Directed by and co-starring Bill Gunn (of stage and Cosby show fame) this film tells the story of an Anthropologist, Dr. Hess (Duane Jones-Night of the living dead) who is ritualistically stabbed multiple time while traveling in Africa and becomes what could be considered a modern day vampire. Honestly, the only similarity is the craving for blood, which is explained in the bonus material to be more of an addiction. It’s explained that the studios wanted a horror/vampire flick and the director wanted a film that was an in-depth look at addiction. The median was “Ganja & Hess”. The main conflict transpires when an overly jumpy and philosophical assistant George (Bill Gunn) commits suicide at the doctor’s estate. The event leaves the doctor with the unfortunate job of hiding the body, which in turns leads George’s wife Ganja (Marlene Clark-Night of the Cobra Woman) calling upon the doctor to find her husband.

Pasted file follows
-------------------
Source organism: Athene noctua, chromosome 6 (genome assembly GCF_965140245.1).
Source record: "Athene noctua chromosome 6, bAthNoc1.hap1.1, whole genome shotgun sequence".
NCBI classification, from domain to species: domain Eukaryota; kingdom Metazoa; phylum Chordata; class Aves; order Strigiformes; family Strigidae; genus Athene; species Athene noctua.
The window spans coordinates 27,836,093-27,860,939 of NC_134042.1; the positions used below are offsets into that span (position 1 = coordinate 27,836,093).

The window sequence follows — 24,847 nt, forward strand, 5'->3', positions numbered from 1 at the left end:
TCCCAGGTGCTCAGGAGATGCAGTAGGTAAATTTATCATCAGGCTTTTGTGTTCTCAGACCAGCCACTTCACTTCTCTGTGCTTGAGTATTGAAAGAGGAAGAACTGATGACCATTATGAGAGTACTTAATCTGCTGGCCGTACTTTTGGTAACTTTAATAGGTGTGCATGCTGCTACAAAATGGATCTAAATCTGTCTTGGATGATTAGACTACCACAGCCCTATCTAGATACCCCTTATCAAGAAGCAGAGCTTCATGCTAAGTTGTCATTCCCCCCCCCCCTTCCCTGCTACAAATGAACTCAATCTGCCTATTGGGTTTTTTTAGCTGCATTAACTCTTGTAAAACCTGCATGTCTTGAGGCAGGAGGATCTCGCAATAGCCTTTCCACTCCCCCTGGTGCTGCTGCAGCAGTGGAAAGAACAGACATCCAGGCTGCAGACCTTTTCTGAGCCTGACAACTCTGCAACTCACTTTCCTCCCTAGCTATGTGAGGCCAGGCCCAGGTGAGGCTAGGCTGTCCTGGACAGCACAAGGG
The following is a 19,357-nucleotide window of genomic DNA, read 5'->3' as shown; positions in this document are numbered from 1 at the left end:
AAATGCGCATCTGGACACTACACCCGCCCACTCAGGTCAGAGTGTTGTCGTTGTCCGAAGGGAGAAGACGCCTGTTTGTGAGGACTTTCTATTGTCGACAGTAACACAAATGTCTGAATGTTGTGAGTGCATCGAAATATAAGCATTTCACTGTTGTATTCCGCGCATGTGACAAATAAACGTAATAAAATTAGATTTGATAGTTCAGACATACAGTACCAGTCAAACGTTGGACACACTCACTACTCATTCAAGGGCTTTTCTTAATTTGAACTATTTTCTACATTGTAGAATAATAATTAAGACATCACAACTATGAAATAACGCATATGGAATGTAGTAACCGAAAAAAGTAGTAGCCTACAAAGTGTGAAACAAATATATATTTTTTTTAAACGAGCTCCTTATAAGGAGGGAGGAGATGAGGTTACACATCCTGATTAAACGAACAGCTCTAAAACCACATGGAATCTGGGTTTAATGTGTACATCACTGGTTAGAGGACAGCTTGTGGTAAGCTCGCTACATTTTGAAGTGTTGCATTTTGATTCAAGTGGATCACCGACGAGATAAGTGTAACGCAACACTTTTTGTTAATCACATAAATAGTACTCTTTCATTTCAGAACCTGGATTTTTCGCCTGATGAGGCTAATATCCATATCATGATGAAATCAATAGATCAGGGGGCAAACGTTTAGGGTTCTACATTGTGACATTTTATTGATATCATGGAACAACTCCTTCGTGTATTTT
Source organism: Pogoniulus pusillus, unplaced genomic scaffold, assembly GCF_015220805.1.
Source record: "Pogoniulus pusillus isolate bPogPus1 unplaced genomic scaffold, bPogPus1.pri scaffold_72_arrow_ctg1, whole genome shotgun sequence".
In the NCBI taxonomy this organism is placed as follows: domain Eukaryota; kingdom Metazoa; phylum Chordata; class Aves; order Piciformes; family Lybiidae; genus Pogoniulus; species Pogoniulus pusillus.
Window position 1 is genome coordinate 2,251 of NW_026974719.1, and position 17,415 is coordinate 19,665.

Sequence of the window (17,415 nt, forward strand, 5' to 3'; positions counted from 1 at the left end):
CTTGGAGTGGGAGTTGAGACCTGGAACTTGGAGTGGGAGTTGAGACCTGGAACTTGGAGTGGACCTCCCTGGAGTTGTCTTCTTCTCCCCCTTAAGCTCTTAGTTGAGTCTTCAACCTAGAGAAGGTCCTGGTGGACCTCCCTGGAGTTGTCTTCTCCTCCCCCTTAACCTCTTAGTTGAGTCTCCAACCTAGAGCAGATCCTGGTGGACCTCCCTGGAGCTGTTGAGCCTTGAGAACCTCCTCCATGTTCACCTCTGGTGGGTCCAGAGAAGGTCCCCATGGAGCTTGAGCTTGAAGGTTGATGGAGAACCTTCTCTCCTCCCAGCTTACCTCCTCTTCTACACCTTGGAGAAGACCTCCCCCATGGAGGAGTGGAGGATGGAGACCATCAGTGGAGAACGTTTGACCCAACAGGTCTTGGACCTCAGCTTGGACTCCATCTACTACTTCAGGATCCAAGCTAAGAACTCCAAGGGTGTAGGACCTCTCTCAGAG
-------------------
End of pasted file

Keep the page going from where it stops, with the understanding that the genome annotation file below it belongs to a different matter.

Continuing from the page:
Though their first meeting is a bit bumpy, Dr. Hess & Ganja become instant friends and later lovers. Ms. Clark’s performance is honest, funny and refreshingly real. While Duane Jones is mesmerizing and intense with few words. And though Gunn plays the jester in this trio, he lays out raw philosophical dread and existentialism that is no joking matter. In addition to the main plot is the inclusion of Dr. Hess’s driver who is also a minister (as well as the narrator and composer of the title song). He is a glue or moral compass of sorts and helps the viewer contextualize some of the main characters inner conflicts.
What makes this film special (and for some difficult) is the slow and purposefully philosophical look at relationships and addiction. There are so many more layers to this film than being just a vampire flick with black people. It’s like beat poetry for the soul with visceral undertones. A MUST SEE AGAIN-Director’s Cut ONLY!!
Ganja & Hess (1973) USA
Written/Directed by Bill Gunn
Starring Duane Jones, Marlene Clark, Bill Gunn, Sam Waymon & Mabel King